Ferrofluids are composed of three basic components, a) sub-microscopic, magnetically permeable particles of iron oxide, usually magnetite, b) a surfactant or dispersant coating and c) a carrier fluid.
The surfactants are soap-like materials that work to coat the particles and keep them from being attracted to each other. The carrier fluid may be water or oil, and will help to determine the over-all viscosity, or thickness of the ferrofluid.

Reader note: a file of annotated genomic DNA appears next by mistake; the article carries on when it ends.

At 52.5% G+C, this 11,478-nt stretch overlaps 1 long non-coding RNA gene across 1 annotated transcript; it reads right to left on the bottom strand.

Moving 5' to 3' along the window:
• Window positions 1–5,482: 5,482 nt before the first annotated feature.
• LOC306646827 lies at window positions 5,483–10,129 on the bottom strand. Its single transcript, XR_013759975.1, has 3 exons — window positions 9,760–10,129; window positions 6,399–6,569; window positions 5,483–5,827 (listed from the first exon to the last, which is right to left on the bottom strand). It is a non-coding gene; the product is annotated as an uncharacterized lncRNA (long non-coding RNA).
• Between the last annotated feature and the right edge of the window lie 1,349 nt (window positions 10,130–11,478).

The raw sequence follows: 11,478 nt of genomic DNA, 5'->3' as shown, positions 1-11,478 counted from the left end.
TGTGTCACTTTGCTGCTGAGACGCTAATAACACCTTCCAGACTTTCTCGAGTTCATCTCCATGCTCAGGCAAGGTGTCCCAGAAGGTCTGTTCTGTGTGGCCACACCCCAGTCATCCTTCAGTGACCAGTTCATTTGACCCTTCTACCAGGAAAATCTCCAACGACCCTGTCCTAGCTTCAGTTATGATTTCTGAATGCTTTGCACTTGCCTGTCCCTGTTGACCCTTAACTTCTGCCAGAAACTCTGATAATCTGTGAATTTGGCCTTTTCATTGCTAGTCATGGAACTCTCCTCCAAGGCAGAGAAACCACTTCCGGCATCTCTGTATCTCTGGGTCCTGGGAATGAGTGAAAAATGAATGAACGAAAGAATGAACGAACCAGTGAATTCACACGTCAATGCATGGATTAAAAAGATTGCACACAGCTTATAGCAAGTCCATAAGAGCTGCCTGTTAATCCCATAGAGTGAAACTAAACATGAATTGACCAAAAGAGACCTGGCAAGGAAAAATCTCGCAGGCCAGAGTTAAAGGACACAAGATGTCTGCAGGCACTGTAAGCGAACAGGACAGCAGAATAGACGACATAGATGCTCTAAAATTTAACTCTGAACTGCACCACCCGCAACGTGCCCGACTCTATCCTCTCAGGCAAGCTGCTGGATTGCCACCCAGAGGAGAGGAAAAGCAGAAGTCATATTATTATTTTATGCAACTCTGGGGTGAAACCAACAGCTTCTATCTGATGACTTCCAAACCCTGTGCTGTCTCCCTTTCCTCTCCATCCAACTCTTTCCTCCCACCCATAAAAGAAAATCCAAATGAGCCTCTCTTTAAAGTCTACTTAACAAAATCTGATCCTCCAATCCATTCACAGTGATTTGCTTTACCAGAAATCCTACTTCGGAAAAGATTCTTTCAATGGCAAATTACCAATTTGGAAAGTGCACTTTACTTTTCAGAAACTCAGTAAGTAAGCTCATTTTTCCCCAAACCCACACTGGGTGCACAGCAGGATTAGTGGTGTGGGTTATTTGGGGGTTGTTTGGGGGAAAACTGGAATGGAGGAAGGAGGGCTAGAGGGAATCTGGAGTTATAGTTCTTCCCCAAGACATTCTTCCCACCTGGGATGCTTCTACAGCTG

The concentration of particles in a ferrofluid also contributes to the viscosity, but since this value is typically low, the nature of the carrier fluid has the greatest influence. The particle concentration also determines the “Saturation Magnetization” (Ms) of the fluid, or the degree to which it is attracted to a magnet. Ferrofluids are not magnetically attractive in themselves, they must be in a magnetic field in order to behave as one magnet.